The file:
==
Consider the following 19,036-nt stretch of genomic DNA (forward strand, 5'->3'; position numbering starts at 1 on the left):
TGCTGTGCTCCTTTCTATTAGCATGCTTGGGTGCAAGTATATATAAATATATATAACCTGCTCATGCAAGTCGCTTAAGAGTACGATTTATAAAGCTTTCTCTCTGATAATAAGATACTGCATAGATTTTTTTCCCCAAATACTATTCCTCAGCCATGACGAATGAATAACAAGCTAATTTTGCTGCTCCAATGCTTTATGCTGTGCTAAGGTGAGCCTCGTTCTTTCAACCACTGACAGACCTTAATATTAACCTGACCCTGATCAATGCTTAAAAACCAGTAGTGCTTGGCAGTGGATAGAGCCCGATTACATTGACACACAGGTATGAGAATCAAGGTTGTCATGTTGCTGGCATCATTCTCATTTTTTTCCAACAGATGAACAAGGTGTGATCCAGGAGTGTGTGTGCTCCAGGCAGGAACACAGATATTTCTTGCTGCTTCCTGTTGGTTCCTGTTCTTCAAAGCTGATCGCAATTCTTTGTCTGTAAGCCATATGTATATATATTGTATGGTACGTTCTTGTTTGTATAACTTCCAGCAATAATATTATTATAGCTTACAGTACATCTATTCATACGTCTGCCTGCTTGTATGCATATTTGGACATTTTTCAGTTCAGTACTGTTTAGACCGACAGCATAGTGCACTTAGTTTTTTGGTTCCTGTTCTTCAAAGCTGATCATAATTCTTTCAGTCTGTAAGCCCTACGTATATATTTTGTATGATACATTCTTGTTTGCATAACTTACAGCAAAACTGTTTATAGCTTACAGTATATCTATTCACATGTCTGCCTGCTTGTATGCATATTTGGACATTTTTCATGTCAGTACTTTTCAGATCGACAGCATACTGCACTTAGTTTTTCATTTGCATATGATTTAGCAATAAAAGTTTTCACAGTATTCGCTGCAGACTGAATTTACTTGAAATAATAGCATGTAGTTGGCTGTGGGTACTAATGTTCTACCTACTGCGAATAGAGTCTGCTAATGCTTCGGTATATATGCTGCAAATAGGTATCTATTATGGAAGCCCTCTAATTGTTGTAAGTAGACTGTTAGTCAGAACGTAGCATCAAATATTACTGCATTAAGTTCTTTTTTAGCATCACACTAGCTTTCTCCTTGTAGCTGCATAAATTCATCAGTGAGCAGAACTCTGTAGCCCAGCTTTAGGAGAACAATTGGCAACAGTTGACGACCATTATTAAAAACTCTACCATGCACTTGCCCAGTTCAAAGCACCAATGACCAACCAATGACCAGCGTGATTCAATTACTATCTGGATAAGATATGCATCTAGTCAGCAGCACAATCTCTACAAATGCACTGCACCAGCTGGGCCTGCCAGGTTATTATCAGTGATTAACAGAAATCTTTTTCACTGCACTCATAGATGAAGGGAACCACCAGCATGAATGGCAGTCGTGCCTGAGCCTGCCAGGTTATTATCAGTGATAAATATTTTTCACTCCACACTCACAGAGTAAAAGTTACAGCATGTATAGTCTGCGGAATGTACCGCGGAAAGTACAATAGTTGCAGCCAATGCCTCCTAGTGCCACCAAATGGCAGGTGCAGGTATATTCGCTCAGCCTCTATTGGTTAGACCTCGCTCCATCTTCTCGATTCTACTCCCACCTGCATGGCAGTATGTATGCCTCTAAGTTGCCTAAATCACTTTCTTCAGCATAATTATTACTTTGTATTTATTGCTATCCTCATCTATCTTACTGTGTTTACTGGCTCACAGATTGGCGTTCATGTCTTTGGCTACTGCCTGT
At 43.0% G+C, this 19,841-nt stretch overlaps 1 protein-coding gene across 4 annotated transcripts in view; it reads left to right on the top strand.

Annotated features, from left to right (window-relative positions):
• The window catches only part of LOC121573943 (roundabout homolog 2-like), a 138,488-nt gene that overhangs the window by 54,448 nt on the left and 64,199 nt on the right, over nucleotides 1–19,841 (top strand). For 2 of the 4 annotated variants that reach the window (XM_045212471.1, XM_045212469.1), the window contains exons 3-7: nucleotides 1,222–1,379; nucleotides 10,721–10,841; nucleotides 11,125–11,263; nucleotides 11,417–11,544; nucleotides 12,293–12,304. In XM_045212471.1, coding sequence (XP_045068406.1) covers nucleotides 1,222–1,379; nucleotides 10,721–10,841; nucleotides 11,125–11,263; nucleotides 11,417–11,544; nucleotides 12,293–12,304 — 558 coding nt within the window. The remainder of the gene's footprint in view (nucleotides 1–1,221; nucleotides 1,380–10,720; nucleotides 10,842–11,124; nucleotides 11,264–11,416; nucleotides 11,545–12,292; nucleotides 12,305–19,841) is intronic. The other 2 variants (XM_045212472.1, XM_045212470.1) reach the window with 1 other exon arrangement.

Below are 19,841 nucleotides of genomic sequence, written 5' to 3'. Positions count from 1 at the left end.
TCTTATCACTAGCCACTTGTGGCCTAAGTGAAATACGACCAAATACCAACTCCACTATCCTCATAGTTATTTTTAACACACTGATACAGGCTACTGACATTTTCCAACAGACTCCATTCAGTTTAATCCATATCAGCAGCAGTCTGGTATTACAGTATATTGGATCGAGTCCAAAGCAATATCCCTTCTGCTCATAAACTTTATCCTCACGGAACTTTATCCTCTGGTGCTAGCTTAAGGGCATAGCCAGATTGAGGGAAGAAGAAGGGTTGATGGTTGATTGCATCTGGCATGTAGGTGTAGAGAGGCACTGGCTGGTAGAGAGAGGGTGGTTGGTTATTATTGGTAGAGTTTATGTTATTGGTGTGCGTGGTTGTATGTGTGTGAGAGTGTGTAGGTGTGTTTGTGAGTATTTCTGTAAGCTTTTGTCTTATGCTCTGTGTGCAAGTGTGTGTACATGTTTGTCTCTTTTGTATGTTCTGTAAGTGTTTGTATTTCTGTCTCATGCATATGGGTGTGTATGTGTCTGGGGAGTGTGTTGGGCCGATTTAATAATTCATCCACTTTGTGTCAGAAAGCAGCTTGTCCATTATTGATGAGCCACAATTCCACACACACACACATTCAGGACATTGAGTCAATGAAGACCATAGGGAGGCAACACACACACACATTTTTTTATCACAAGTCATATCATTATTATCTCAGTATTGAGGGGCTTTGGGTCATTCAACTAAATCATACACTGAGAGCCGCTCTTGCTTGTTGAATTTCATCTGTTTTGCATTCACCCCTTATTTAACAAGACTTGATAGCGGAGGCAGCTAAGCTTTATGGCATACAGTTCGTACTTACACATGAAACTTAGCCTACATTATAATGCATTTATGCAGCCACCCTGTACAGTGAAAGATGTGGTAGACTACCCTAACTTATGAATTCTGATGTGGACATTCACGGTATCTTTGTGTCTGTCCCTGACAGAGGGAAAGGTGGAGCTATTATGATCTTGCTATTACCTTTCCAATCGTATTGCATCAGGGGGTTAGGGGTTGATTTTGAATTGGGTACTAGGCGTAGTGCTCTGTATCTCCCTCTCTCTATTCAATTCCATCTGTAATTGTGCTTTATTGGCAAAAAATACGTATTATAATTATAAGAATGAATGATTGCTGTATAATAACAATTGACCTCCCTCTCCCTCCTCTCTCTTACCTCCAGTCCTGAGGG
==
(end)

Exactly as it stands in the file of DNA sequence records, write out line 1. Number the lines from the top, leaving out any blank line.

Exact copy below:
Consider the following 19,036-nt stretch of genomic DNA (forward strand, 5'->3'; position numbering starts at 1 on the left):